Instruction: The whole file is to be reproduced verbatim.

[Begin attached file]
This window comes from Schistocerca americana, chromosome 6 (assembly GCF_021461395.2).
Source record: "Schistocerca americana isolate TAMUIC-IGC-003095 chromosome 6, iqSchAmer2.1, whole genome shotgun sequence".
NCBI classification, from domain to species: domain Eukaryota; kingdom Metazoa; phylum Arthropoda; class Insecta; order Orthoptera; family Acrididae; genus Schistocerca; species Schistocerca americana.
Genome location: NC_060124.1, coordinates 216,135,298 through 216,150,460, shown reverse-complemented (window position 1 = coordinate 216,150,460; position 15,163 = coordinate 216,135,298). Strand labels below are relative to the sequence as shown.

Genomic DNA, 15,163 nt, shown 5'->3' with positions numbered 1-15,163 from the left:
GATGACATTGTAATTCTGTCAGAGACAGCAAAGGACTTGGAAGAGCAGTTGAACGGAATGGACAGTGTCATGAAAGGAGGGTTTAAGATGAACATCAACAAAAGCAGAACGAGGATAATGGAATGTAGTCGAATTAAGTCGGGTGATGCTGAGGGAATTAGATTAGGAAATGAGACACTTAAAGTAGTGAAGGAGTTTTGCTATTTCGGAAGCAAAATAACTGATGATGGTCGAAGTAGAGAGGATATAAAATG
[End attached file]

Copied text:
This window comes from Schistocerca americana, chromosome 6 (assembly GCF_021461395.2).
Source record: "Schistocerca americana isolate TAMUIC-IGC-003095 chromosome 6, iqSchAmer2.1, whole genome shotgun sequence".
NCBI classification, from domain to species: domain Eukaryota; kingdom Metazoa; phylum Arthropoda; class Insecta; order Orthoptera; family Acrididae; genus Schistocerca; species Schistocerca americana.
Genome location: NC_060124.1, coordinates 216,135,298 through 216,150,460, shown reverse-complemented (window position 1 = coordinate 216,150,460; position 15,163 = coordinate 216,135,298). Strand labels below are relative to the sequence as shown.

Genomic DNA, 15,163 nt, shown 5'->3' with positions numbered 1-15,163 from the left:
GATGACATTGTAATTCTGTCAGAGACAGCAAAGGACTTGGAAGAGCAGTTGAACGGAATGGACAGTGTCATGAAAGGAGGGTTTAAGATGAACATCAACAAAAGCAGAACGAGGATAATGGAATGTAGTCGAATTAAGTCGGGTGATGCTGAGGGAATTAGATTAGGAAATGAGACACTTAAAGTAGTGAAGGAGTTTTGCTATTTCGGAAGCAAAATAACTGATGATGGTCGAAGTAGAGAGGATATAAAATG